V For Vendetta (15)

Directed by James McTeigue
Written by Andy Wachowski and Larry Wachowski (screenplay), Alan Moore (graphic novel)
On general release from 17th March 2006

Reviewed by Adam Ford

It is just as well for the team behind the Matrix trilogy that the 'glorification' of terrorism has yet to become a criminal offence in the UK. If it had, they might possibly have found themselves on the wrong side of the law by now, and this film would not have been shown. But that is precisely the point, and is why V For Vendetta is so important.

The Wachowskis take current trends in British politics and push them fourteen years further. Their predictions probably won't be entirely accurate, but then neither was George Orwell's 1984. In fact, it could be said that the film is a 1984 for the 21st century.

Almost standing the anarchist 'circled A' symbol on its head, the masked terrorist/freedom fighter named 'V' (Hugo Weaving) is on a mission to overthrow the fascist government of Adam Sutler (John Hurt). One night, he discovers Evey (Natalie Portman) being 'interrogated' by secret agents for breaking curfew. After saving the young woman's skin, saying "Verily, this vichyssoise of verbiage veers most verbose" and asking about her taste in music, he takes Evey to see the Old Bailey exploding. It is the fifth of November, and V remember remembers Guy Fawkes' plot to blow up Parliament. He wants to succeed where his predecessor failed.

Matrix fans will recognise a few themes from that series. Yep, there are a few good slow-motion fight scenes. There are hints of great philosophical questions. There are also a few things that don't quite make sense. But basically, V is Neo - the secular saviour. The totalitarian state shown here is quite similar to the idea of the machines he fought against, but then perhaps it should be the other way round. After all, the Wachowskis apparently pored over Alan Moore's anti-Thatcher polemic when it came out, and claim they were working on V For Vendetta before they even started on Neo and co. Now they’ve updated the whole shooting match for Blair, Brown and the Sutlers that may well come after if we’re not careful.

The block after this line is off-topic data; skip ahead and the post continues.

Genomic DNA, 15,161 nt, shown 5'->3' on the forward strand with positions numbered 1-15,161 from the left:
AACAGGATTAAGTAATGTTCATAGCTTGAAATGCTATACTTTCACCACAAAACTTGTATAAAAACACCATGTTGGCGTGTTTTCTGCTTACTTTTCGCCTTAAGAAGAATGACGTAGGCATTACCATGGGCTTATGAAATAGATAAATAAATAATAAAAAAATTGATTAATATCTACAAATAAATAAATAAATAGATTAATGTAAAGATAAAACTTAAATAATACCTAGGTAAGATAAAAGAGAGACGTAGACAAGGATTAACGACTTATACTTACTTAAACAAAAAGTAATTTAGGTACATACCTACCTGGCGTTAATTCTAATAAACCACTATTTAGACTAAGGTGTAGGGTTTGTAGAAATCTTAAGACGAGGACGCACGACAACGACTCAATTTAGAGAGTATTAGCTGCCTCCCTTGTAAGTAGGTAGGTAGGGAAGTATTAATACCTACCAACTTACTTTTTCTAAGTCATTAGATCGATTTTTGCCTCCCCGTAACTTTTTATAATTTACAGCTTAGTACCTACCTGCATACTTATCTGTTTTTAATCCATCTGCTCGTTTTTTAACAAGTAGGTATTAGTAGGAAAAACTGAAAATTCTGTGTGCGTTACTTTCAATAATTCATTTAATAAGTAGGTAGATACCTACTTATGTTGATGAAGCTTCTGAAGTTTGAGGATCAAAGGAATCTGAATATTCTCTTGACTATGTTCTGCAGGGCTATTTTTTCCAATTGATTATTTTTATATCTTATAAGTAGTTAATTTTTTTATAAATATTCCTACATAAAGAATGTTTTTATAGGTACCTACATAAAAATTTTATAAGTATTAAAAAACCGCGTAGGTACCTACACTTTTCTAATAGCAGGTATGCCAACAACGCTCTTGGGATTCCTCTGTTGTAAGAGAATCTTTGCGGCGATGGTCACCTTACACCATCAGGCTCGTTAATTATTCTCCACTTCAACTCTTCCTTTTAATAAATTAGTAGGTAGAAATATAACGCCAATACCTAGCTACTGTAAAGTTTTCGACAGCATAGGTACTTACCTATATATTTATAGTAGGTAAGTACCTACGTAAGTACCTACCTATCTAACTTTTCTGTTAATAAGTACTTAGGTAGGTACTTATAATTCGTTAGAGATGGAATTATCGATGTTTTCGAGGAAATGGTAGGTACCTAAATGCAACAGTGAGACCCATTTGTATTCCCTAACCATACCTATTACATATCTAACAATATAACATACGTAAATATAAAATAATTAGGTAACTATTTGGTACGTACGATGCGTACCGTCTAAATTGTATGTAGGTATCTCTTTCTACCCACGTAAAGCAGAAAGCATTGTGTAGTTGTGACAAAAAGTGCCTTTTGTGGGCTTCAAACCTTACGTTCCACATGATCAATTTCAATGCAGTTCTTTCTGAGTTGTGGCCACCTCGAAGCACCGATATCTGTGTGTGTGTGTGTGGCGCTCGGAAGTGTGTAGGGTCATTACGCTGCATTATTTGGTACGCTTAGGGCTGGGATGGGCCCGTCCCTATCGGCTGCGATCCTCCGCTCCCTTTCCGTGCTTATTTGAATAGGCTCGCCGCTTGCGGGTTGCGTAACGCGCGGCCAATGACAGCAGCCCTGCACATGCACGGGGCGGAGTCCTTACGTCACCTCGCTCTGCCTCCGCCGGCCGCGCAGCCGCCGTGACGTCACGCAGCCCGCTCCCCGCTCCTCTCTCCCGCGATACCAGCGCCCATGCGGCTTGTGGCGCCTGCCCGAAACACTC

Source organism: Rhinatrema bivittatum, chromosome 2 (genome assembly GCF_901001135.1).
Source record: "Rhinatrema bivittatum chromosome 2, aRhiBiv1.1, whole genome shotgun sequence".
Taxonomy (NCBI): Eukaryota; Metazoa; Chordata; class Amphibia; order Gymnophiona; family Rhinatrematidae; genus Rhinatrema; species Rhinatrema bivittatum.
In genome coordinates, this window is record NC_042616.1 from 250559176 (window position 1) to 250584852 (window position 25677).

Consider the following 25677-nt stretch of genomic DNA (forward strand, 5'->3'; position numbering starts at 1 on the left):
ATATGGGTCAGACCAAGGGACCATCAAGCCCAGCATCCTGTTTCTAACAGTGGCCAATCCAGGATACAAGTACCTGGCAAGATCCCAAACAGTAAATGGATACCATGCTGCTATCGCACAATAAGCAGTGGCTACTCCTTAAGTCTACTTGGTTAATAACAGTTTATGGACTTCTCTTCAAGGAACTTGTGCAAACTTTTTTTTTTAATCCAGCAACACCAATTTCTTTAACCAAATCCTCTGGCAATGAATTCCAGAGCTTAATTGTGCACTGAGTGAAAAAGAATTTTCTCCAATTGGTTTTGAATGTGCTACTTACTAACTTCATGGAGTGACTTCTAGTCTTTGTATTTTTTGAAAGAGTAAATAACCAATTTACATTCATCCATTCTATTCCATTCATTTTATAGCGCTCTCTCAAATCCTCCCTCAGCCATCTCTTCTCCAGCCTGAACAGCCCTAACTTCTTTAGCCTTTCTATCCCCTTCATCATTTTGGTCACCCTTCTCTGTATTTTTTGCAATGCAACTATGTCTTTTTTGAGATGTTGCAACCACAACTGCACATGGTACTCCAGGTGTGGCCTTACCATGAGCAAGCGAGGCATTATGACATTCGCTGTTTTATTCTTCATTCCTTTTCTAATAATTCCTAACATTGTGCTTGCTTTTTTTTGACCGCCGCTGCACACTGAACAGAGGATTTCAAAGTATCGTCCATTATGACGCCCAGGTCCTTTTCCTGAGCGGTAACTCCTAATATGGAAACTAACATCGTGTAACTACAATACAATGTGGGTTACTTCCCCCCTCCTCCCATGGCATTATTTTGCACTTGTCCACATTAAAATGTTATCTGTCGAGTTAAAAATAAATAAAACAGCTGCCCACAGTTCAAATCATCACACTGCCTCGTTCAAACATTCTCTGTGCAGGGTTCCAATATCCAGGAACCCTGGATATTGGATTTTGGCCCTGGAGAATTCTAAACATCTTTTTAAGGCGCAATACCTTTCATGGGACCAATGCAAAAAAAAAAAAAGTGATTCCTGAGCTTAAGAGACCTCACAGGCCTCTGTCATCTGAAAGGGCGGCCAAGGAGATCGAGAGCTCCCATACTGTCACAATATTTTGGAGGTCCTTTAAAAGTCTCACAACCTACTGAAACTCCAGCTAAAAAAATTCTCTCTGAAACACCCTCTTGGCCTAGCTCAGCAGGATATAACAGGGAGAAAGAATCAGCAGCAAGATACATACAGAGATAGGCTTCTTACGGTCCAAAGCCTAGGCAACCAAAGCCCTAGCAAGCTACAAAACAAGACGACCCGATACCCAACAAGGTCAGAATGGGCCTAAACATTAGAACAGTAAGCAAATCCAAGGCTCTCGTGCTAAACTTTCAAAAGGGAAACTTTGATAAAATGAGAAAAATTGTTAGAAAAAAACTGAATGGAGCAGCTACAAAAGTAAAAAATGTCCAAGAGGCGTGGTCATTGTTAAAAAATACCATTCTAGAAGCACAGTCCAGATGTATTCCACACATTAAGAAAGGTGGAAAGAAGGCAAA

It is difficult to recommend Hugo Weaving's performance, since it's impossible to be sure that it actually is him under the mask and all that clobber. In fact, V sounds remarkably like Blackadder era Rowan Atkinson. Unfortunately, Natalie Portman does in this film what she seems to do in every other - namely underact whilst looking v-aguely pretty if you like that sort of thing. Her performance - coupled with the odd clunky line of the kind that blighted Matrixes 2 and 3 - nearly spoils the whole experience. But V for Vendetta is rescued by its v-ision, political insight and the sheer coolness of seeing certain buildings get v-iolently rearranged. The Daily Telegraph dismissed it as 'Veritably, a vacuous and vapid venture', but then it would. I'd say it was more of a vitally veracious and vincular vehicle. Not that I'm glorifying it or anything.

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